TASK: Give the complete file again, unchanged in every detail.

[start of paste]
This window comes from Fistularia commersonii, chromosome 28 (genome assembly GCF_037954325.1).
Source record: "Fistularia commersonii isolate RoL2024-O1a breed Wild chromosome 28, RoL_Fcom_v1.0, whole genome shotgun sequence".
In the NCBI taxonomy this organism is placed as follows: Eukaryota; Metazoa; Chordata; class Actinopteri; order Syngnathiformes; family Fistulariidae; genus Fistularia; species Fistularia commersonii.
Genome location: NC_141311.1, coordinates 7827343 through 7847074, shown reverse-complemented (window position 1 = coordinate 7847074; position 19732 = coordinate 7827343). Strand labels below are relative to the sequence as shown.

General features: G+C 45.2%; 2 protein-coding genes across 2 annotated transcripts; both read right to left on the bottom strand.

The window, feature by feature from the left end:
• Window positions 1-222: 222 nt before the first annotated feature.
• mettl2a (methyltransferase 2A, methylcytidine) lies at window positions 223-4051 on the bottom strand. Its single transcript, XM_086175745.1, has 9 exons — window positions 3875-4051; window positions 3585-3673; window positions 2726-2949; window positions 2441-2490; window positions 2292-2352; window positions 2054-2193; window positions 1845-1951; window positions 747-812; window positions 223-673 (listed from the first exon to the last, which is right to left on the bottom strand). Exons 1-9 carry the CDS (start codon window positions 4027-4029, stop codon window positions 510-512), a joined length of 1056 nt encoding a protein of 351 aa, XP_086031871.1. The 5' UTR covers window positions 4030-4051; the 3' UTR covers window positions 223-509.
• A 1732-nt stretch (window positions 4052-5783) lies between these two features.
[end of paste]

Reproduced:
This window comes from Fistularia commersonii, chromosome 28 (genome assembly GCF_037954325.1).
Source record: "Fistularia commersonii isolate RoL2024-O1a breed Wild chromosome 28, RoL_Fcom_v1.0, whole genome shotgun sequence".
In the NCBI taxonomy this organism is placed as follows: Eukaryota; Metazoa; Chordata; class Actinopteri; order Syngnathiformes; family Fistulariidae; genus Fistularia; species Fistularia commersonii.
Genome location: NC_141311.1, coordinates 7827343 through 7847074, shown reverse-complemented (window position 1 = coordinate 7847074; position 19732 = coordinate 7827343). Strand labels below are relative to the sequence as shown.

General features: G+C 45.2%; 2 protein-coding genes across 2 annotated transcripts; both read right to left on the bottom strand.

The window, feature by feature from the left end:
• Window positions 1-222: 222 nt before the first annotated feature.
• mettl2a (methyltransferase 2A, methylcytidine) lies at window positions 223-4051 on the bottom strand. Its single transcript, XM_086175745.1, has 9 exons — window positions 3875-4051; window positions 3585-3673; window positions 2726-2949; window positions 2441-2490; window positions 2292-2352; window positions 2054-2193; window positions 1845-1951; window positions 747-812; window positions 223-673 (listed from the first exon to the last, which is right to left on the bottom strand). Exons 1-9 carry the CDS (start codon window positions 4027-4029, stop codon window positions 510-512), a joined length of 1056 nt encoding a protein of 351 aa, XP_086031871.1. The 5' UTR covers window positions 4030-4051; the 3' UTR covers window positions 223-509.
• A 1732-nt stretch (window positions 4052-5783) lies between these two features.